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Thursday, Feb. 18

The thing I haven’t mentioned about Christie Dashiell is that she’s unbelievably charming, onstage and off. There are a number (a BIG number) of musicians who are frankly minor talents, and get by mostly on charm. Dashiell could get by on charm. She does not, and perhaps it’s because she’s a major talent, too major to let it fester. Dashiell is a vocalist of seemingly limitless flexibiity; she can swing her face off, then turn around and do a deeply sensitive rendering of a ballad; then turn around again and let fly with a lengthy, twisting-and-turning vocal improvisation. She does it all with elegance, aplomb, and a velvet-and-satin contralto instrument that has become instantly recognizable to any ear in the city. And, increasingly, Dashiell is taking the country by storm as well… as those of us watching and listening always knew she must someday. Christie Dashiell and her quartet perform at 7:30 and 9:30 p.m. at Bohemian Caverns, 2001 11th St. NW. $18.

Friday, Feb. 19

By now you’ve heard that Union Arts is in trouble. The loft space on New York Avenue NE that has been the hub of D.C.’s creative (or experimental, or improvised, or whatever you feel like calling it) music scene since 2012; it’s now slated, in a story that’s drearily familiar to D.C. denizens, to become a boutique hotel. (It will include, we should note, some sort of arts program, but one that Union Arts folks feel is tokenism.) But the artists and supporters that have populated Union Arts these three years are not going down without a fight, and they invite you to bring them some support. There’ll be a benefit concert on Friday night that includes stalwart sonic explorers (often in the jazziest sense) Janel and Anthony, as well as the punk band Priests; Ian Svenonious‘s solo project Escape-ism, which he describes as “found-sound dream drama”; and Dais, a project by Adriana Lucia-Cotes that is billed as “experimental pop” and in fact is so eclectic and idiosyncratic that there simply isn’t a better description. It begins at 8:30 p.m. at 411 New York Ave. NE.

Saturday, Feb. 20

One does not go to see trumpeter Michael Thomas, admirable though his playing is. One goes to see the Michael Thomas Quintet. Thomas places premium value on the band (with tenor saxophonist Zack Graddy, pianist Darius Scott, bassist Kent Miller, drummer Frank Walker IV) as a unit; he doesn’t do bookings without them. And consider: The most famous and important small jazz bands (e.g., the John Coltrane “Classic” Quartet; Miles Davis‘s First and Second “Great” Quintets) tend to last four or five years with the personnel intact. Thomas’ is at eighteen years and counting, which should tell you something about both their chemistry and their commitment to music. It’s a very traditional, classic bebop and hard bop sound. Thomas is heavily influenced by the bluesy-but-thoughtful lines of Clifford Brown and Lee Morgan, two of the essential voices in that style’s creation; his frontline partner, Graddy, draws from Brown’s erstwhile partner Sonny Rollins with his visceral eruptions of sound. And the rhythm section is as tight and joyful as they come. The Michael Thomas Quintet performs at 8 and 10 p.m. at Bohemian Caverns. $18.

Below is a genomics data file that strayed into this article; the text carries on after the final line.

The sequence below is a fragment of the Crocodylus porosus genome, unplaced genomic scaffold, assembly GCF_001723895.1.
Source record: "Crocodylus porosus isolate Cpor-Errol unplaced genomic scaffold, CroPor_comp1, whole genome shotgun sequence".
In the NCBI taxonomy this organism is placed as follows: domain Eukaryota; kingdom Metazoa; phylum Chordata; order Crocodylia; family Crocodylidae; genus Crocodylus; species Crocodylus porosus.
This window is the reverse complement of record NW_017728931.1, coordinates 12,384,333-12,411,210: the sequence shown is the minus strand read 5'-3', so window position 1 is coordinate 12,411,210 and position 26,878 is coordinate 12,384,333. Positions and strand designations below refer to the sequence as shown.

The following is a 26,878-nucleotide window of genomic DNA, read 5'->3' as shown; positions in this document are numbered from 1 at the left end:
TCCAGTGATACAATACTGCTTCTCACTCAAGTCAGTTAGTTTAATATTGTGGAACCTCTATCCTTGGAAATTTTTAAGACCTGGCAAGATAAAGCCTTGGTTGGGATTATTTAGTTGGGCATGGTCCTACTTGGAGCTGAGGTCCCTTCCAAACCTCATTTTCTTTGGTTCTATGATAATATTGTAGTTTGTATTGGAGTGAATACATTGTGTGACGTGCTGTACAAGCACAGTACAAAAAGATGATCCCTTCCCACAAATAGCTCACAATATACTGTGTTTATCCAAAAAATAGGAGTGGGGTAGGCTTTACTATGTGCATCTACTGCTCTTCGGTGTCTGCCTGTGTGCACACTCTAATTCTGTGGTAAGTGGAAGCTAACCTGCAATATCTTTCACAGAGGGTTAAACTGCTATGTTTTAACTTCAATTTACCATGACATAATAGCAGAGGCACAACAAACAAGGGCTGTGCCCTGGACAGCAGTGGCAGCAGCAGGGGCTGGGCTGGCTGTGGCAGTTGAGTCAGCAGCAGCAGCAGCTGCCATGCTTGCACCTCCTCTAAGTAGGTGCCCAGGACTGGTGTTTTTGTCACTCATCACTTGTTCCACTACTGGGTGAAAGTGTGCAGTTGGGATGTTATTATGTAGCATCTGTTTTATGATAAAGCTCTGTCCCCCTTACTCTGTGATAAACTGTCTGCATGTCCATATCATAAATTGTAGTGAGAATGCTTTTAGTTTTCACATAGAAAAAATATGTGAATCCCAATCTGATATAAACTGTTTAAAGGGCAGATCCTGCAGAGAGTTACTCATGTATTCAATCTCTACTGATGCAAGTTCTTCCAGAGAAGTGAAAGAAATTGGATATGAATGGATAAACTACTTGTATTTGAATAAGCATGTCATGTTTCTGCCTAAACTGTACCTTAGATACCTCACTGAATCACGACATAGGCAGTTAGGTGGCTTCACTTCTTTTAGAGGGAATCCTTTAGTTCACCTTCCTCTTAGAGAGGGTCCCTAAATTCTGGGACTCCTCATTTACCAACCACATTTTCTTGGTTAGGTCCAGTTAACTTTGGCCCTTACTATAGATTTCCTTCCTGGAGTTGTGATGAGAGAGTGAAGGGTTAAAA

Tuesday, Feb. 22

Cristian Perez

It was about four years ago that I first heard Cristian Perez, then playing guitar with saxophonist John Kocur. When Kocur introduced his guitarist, I wrote his name down: “Cristian Perez—keep an eye on this guy.” It’s still a good idea; the Argentina native’s work is bearing fruit with his debut recording, Anima Mundi. It’s not uncommon for jazz musicians to adopt a one-world-music approach, especially those musicians born outside the United States: What matters is that they bring their own flair to it, and Perez does so. He is a composer who lets the music of Latin America, India, Japan, and America inspire him to unique directions, rather than trying to ape those styles outright. (“The Persistent Elephant” has qualities of Indian music, for example, but its rhythms and instrumental techniques have little in common with India.) It helps that Perez plays the somewhat lesser-used nylon-string guitar, giving his sound a special elasticity that, take my word for it, makes a difference when he plays live. Actually, you don’t have to take my word for it, do you? Cristian Perez performs at 8 and 10 p.m. at Blues Alley, 1073 Wisconsin Ave. NW. $20.

Photo: Jonathan Timmes